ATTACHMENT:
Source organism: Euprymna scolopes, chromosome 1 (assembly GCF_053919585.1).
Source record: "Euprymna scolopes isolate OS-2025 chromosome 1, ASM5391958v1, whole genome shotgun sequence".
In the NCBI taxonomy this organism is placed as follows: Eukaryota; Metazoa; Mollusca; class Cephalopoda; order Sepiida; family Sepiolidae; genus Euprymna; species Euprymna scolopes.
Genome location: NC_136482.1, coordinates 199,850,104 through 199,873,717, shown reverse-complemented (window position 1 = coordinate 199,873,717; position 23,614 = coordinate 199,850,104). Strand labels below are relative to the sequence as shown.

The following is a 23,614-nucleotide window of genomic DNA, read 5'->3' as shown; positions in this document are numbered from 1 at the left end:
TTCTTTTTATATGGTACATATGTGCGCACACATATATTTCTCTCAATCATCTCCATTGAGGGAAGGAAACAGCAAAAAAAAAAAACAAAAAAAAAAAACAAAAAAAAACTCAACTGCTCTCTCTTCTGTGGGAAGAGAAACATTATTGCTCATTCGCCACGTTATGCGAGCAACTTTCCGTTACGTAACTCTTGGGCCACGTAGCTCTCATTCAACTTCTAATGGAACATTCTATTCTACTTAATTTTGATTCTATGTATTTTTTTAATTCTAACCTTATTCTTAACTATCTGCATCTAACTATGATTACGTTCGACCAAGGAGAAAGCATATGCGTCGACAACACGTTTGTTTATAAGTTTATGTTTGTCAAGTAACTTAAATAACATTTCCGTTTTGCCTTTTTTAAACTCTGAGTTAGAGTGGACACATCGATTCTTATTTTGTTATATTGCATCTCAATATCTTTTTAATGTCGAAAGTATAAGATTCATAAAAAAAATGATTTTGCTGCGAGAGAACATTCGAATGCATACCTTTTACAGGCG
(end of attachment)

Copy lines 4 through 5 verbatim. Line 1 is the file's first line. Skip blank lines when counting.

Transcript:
Genome location: NC_136482.1, coordinates 199,850,104 through 199,873,717, shown reverse-complemented (window position 1 = coordinate 199,873,717; position 23,614 = coordinate 199,850,104). Strand labels below are relative to the sequence as shown.

The following is a 23,614-nucleotide window of genomic DNA, read 5'->3' as shown; positions in this document are numbered from 1 at the left end: